Web 2.0 Expo: All these virtual worlds

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Description

One of the most interesting talks at the Web 2.0 Expo came late on the last day, and it was clear from the people occupying the back wall and the floors that the title, “Reality Bites: The Future of Gaming + Virtual Worlds 2.0” had caught a lot of eyes. Susan Wu oversaw a panel of enthusiastic men who were each very compelling when they spoke about their creations.

Lane Merrifield of Club Penguin showed off a kid-safe Antarctic wonderland for young children to make friends and socialize. The entire team behind this world consists of parents who couldn’t find an age-appropriate place for their kids online, therefore compelling them to build one. This fact, combined with their sole priority of security, makes Club Penguin a great example of a well-executed small idea.

Ginsu Yoon from Linden Labs made a short presentation about the state of adoption of virtual worlds. According to the team behind Second Life, only in the past couple of years has the concept of virtual worlds reached the Gutenberg Press moment on the timeline. There are miles and miles of uncharted territory and development left, and the definition of a virtual world is still very much hot liquid sand at this point.

Craig Sherman of Gaia Online gave an energetic talk about his project, which allegedly made its rookie conference appearance at Web 2.0 Expo. The tried and true method of using Anime-style illustration to create Gaia to appeal to American teens has proved extremely successful, with on average 50,000 users online at once. The most interesting part of Gaia was certainly the creativity shown by its users, who have created towns, banks, shoppes, and even live theaters all on their own. These destinations and activities all make Gaia more than an augmented 3-D chat room.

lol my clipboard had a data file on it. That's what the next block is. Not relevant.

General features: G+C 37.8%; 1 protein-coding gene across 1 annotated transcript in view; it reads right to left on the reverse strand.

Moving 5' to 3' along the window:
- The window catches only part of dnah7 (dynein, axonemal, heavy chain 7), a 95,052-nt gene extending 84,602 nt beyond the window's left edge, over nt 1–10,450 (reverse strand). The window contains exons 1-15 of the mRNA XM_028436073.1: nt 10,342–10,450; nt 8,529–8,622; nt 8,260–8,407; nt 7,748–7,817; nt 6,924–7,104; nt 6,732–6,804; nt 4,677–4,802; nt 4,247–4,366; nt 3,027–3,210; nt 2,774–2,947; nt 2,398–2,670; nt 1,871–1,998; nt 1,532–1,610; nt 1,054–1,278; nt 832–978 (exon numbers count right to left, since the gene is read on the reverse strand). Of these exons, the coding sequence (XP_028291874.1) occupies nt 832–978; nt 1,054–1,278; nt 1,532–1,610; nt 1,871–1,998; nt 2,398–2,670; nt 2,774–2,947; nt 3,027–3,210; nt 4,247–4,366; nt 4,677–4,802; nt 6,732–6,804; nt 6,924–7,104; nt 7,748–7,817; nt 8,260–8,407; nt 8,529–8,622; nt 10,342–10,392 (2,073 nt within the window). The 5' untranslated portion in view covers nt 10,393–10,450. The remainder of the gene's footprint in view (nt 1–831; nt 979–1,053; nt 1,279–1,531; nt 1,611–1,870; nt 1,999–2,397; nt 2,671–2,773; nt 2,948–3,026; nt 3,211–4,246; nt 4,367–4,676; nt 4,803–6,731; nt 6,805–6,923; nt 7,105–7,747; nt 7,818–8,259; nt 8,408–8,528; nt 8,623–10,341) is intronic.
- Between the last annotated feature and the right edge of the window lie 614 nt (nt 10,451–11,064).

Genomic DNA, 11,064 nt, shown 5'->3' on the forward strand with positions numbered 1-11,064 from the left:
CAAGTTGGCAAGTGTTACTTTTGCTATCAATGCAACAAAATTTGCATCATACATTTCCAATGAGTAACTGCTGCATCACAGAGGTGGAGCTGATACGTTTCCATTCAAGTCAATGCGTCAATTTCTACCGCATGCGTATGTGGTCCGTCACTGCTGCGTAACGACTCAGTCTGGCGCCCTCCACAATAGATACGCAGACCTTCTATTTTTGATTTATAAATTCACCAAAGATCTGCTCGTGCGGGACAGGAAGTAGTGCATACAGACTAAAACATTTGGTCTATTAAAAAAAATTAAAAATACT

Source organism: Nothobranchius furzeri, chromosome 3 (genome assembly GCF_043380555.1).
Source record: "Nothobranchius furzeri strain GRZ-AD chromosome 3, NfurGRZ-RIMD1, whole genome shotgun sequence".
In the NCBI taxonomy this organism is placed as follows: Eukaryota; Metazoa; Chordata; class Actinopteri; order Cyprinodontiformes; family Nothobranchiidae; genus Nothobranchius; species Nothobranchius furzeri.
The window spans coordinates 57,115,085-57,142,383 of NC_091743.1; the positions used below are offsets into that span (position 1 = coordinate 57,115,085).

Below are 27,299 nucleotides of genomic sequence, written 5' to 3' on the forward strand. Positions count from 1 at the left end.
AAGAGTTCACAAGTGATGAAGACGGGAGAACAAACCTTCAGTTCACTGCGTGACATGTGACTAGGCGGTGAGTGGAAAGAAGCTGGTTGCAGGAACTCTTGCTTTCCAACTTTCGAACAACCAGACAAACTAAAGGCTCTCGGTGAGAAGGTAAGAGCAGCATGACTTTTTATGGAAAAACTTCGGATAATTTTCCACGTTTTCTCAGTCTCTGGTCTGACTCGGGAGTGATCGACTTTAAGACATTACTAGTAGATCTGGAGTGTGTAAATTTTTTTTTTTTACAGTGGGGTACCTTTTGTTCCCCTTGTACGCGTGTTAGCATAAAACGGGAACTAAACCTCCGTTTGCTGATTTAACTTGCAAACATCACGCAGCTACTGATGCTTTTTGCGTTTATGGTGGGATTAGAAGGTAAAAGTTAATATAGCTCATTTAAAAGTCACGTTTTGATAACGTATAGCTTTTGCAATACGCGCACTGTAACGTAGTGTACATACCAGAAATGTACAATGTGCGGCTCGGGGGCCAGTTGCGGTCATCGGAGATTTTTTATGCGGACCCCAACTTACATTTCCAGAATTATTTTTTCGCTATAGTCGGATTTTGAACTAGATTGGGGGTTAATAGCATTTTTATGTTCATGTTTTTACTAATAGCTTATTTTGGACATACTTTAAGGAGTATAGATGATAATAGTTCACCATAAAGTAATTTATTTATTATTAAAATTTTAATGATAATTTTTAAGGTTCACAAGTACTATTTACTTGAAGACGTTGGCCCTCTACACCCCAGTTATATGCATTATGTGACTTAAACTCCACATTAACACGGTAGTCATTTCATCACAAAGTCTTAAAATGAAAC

Joi Ito of Creative Commons and Neoteny gave the talk that contained more, “Ah-HA!” moments for the audience than anyone else. If you subscribe to the belief that, ‘Japan is the future,’ then what Joi delivered is right up your street. In a few early slides he illustrated the difference between content and context; music is content that is valuable to a large number of people but offers very little interaction, whereas text messages are highly contextual and demand interaction, but are essentially valuable only to the recipient. Ito spent the back half of his talk discussing World of Warcraft and the real world skills that can be learned while playing. Pointing to John Seely Brown’s digital learning concepts, specifically on the important differences between simulation and metaphor, Ito stated that character traits that are developed and displayed in-game fully translate into the real world.

To close the talk, Susan asked the panel a handful of questions, the most interesting of which was focused around how the market of virtual worlds will mature (the ‘who will win’ question). The panel all seemed to agree that the market is so very young that there’s nothing but growth ahead for the next few years. Beyond that, the obvious analog, at least for us, is virtual worlds are the television channels of the new generation. There will be numerous worlds that don’t necessarily have to connect or interoperate, so long as they have sufficient followings.

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